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Anthropology in Practice

Anthropology in Practice

Exploring the human condition.

Whose Name Is It Anyway?

Whose Name Is It Anyway?

'Tis but thy name that is my enemy;Thou art thyself, though not a Montague.What's Montague? it is nor hand, nor foot,Nor arm, nor face, nor any other partBelonging to a man.

September 7, 2011 — Krystal D'Costa
Is The Grass Always Greener?

Is The Grass Always Greener?

I've watched this video several times since @PetiteSam first shared it, and each time I'm struck by the simple message that we're never quite satisfied.

September 6, 2011 — Krystal D'Costa
The Truth in Pictures: Disasters in the Digital Age

The Truth in Pictures: Disasters in the Digital Age

Hurricane Irene over the Bahamas. For two days Hurricane Irene pounded the coast of the Eastern United States. Though she was ultimately downgraded to a tropical storm, the damage from flooding and downed branches left no doubt as to the power she commanded: washed out roads and rail lines, flooded homes, and widespread power failures left millions trying to pick up the pieces.Not surprisingly, New Yorkers were skeptical of Irene's impact ahead of her arrival.

September 5, 2011 — Krystal D'Costa
Editor's Selections: Acheulian Axes, Skull Fragments, and Penis Spines

Editor's Selections: Acheulian Axes, Skull Fragments, and Penis Spines

This week from ResearchBlogging.org: With breaking news about our evolutionary history, Zach of Lawn Chair Anthropology delivers a nice summary concerning reports of what may be the oldest Acheulian tools found, and questions the ways stone tools have been assigned to particular taxonomies given the histories we do know (or think we do).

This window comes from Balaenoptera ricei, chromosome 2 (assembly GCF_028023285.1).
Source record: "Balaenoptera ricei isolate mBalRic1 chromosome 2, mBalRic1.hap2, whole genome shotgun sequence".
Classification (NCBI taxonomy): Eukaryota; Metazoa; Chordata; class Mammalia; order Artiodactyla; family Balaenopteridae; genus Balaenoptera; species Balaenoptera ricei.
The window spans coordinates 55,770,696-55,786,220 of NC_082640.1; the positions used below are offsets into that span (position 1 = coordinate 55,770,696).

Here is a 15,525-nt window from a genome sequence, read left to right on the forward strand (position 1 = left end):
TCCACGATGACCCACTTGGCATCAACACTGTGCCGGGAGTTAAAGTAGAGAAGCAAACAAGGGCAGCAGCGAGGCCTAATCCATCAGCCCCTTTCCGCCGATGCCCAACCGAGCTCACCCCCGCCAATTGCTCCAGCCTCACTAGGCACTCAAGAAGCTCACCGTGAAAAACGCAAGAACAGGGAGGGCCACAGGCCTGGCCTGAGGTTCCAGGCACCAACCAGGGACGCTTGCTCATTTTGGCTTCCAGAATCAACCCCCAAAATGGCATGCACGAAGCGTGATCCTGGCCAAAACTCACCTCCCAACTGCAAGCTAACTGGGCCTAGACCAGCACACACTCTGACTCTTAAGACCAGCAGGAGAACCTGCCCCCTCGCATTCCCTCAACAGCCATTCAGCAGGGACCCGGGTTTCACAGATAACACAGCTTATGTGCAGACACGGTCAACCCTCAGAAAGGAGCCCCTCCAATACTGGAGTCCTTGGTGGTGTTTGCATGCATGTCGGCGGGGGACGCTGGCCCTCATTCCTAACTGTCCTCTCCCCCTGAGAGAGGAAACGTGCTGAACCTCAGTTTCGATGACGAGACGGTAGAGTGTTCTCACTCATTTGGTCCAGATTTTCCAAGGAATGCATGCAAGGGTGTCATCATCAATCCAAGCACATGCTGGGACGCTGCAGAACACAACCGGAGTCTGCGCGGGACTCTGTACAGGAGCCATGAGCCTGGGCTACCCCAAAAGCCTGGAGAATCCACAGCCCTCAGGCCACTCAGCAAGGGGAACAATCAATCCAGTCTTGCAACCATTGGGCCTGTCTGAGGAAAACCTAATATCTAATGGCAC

September 1, 2011 — Krystal D'Costa
Mobilizing The Urban Network

Mobilizing The Urban Network

Once upon a time there was a family that lived in homes raised on platforms in the sky. They had cars that flew and sorta drove themselves. Their sidewalks carried them to where they needed to go.

August 24, 2011 — Krystal D'Costa
Observations: This Seat's For You

Observations: This Seat's For You

New York City’s subway system provides a rich ethnographic field site. New Yorkers are so used to being alone together that they often let their guard down in unusual ways, conducting private affairs without much concern for the present company, who are all busy with the business of seeming occupied themselves.

August 23, 2011 — Krystal D'Costa
Does Your Beer Glass Matter?

Does Your Beer Glass Matter?

During a very packed trip through New England last week, I managed to squeeze in a late tour to the Sam Adams Brewery where I learned that if a bartender attempts to serve my Sam in anything other than a sanctioned Sam Adams glass, I should consider sending it back.I'll admit that for the most part, I've regarded the fancy glasses paired with some beers as the outcome of well-executed marketing plans.

August 22, 2011 — Krystal D'Costa

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